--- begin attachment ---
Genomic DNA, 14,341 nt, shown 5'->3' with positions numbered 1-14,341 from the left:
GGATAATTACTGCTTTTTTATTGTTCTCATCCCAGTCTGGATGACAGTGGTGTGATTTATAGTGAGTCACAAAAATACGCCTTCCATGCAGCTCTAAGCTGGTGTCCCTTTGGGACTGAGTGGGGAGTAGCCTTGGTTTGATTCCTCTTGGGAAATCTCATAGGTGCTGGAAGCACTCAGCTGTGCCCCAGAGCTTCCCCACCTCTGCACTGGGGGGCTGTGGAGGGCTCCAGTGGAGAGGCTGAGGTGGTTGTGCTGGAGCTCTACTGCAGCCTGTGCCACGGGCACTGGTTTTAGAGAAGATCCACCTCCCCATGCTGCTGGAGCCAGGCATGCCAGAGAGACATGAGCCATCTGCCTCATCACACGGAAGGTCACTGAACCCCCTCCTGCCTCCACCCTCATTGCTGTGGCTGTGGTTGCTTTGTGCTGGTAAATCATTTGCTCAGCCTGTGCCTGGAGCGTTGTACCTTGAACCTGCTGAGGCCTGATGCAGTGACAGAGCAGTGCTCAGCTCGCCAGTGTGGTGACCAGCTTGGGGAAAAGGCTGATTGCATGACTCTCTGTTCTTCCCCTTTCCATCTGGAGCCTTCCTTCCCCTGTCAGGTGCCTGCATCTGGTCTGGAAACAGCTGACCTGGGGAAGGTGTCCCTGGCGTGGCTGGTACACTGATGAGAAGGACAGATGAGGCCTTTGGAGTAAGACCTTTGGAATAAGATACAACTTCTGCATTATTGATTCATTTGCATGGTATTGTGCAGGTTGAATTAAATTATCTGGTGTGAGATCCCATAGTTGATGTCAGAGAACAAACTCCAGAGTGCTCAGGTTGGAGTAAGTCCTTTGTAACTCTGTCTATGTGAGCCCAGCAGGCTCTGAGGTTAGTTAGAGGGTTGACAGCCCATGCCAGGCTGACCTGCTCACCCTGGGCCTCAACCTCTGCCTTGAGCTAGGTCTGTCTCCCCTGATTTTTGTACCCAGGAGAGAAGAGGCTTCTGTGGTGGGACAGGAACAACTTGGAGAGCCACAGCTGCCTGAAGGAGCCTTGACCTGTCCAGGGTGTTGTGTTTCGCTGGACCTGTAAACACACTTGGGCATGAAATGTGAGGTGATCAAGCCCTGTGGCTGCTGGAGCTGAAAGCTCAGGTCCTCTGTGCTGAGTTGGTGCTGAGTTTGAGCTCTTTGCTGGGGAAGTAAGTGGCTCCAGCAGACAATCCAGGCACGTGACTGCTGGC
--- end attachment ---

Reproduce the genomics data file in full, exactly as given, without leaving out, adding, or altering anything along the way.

Genomic DNA, 14,341 nt, shown 5'->3' with positions numbered 1-14,341 from the left:
GGATAATTACTGCTTTTTTATTGTTCTCATCCCAGTCTGGATGACAGTGGTGTGATTTATAGTGAGTCACAAAAATACGCCTTCCATGCAGCTCTAAGCTGGTGTCCCTTTGGGACTGAGTGGGGAGTAGCCTTGGTTTGATTCCTCTTGGGAAATCTCATAGGTGCTGGAAGCACTCAGCTGTGCCCCAGAGCTTCCCCACCTCTGCACTGGGGGGCTGTGGAGGGCTCCAGTGGAGAGGCTGAGGTGGTTGTGCTGGAGCTCTACTGCAGCCTGTGCCACGGGCACTGGTTTTAGAGAAGATCCACCTCCCCATGCTGCTGGAGCCAGGCATGCCAGAGAGACATGAGCCATCTGCCTCATCACACGGAAGGTCACTGAACCCCCTCCTGCCTCCACCCTCATTGCTGTGGCTGTGGTTGCTTTGTGCTGGTAAATCATTTGCTCAGCCTGTGCCTGGAGCGTTGTACCTTGAACCTGCTGAGGCCTGATGCAGTGACAGAGCAGTGCTCAGCTCGCCAGTGTGGTGACCAGCTTGGGGAAAAGGCTGATTGCATGACTCTCTGTTCTTCCCCTTTCCATCTGGAGCCTTCCTTCCCCTGTCAGGTGCCTGCATCTGGTCTGGAAACAGCTGACCTGGGGAAGGTGTCCCTGGCGTGGCTGGTACACTGATGAGAAGGACAGATGAGGCCTTTGGAGTAAGACCTTTGGAATAAGATACAACTTCTGCATTATTGATTCATTTGCATGGTATTGTGCAGGTTGAATTAAATTATCTGGTGTGAGATCCCATAGTTGATGTCAGAGAACAAACTCCAGAGTGCTCAGGTTGGAGTAAGTCCTTTGTAACTCTGTCTATGTGAGCCCAGCAGGCTCTGAGGTTAGTTAGAGGGTTGACAGCCCATGCCAGGCTGACCTGCTCACCCTGGGCCTCAACCTCTGCCTTGAGCTAGGTCTGTCTCCCCTGATTTTTGTACCCAGGAGAGAAGAGGCTTCTGTGGTGGGACAGGAACAACTTGGAGAGCCACAGCTGCCTGAAGGAGCCTTGACCTGTCCAGGGTGTTGTGTTTCGCTGGACCTGTAAACACACTTGGGCATGAAATGTGAGGTGATCAAGCCCTGTGGCTGCTGGAGCTGAAAGCTCAGGTCCTCTGTGCTGAGTTGGTGCTGAGTTTGAGCTCTTTGCTGGGGAAGTAAGTGGCTCCAGCAGACAATCCAGGCACGTGACTGCTGGC